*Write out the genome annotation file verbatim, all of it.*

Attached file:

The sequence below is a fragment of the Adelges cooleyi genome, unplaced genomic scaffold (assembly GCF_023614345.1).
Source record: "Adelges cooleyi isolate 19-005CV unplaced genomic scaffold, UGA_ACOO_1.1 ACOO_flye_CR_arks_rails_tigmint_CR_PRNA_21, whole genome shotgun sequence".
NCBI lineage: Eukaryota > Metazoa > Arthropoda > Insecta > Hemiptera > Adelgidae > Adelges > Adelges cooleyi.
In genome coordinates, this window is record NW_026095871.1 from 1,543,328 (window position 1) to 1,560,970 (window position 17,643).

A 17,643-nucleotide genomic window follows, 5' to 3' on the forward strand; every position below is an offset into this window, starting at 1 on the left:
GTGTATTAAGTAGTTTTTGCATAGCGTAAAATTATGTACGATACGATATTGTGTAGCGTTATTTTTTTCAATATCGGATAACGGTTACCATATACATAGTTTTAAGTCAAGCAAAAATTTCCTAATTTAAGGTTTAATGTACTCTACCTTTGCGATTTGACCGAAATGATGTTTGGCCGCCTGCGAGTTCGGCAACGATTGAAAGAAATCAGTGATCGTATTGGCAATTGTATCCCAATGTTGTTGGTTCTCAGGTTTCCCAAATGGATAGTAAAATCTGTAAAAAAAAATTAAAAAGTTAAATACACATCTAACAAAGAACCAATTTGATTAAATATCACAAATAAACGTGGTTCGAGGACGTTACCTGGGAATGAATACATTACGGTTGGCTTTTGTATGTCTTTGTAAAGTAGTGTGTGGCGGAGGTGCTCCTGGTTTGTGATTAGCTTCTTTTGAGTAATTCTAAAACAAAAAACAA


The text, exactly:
The sequence below is a fragment of the Adelges cooleyi genome, unplaced genomic scaffold (assembly GCF_023614345.1).
Source record: "Adelges cooleyi isolate 19-005CV unplaced genomic scaffold, UGA_ACOO_1.1 ACOO_flye_CR_arks_rails_tigmint_CR_PRNA_21, whole genome shotgun sequence".
NCBI lineage: Eukaryota > Metazoa > Arthropoda > Insecta > Hemiptera > Adelgidae > Adelges > Adelges cooleyi.
In genome coordinates, this window is record NW_026095871.1 from 1,543,328 (window position 1) to 1,560,970 (window position 17,643).

A 17,643-nucleotide genomic window follows, 5' to 3' on the forward strand; every position below is an offset into this window, starting at 1 on the left:
GTGTATTAAGTAGTTTTTGCATAGCGTAAAATTATGTACGATACGATATTGTGTAGCGTTATTTTTTTCAATATCGGATAACGGTTACCATATACATAGTTTTAAGTCAAGCAAAAATTTCCTAATTTAAGGTTTAATGTACTCTACCTTTGCGATTTGACCGAAATGATGTTTGGCCGCCTGCGAGTTCGGCAACGATTGAAAGAAATCAGTGATCGTATTGGCAATTGTATCCCAATGTTGTTGGTTCTCAGGTTTCCCAAATGGATAGTAAAATCTGTAAAAAAAAATTAAAAAGTTAAATACACATCTAACAAAGAACCAATTTGATTAAATATCACAAATAAACGTGGTTCGAGGACGTTACCTGGGAATGAATACATTACGGTTGGCTTTTGTATGTCTTTGTAAAGTAGTGTGTGGCGGAGGTGCTCCTGGTTTGTGATTAGCTTCTTTTGAGTAATTCTAAAACAAAAAACAA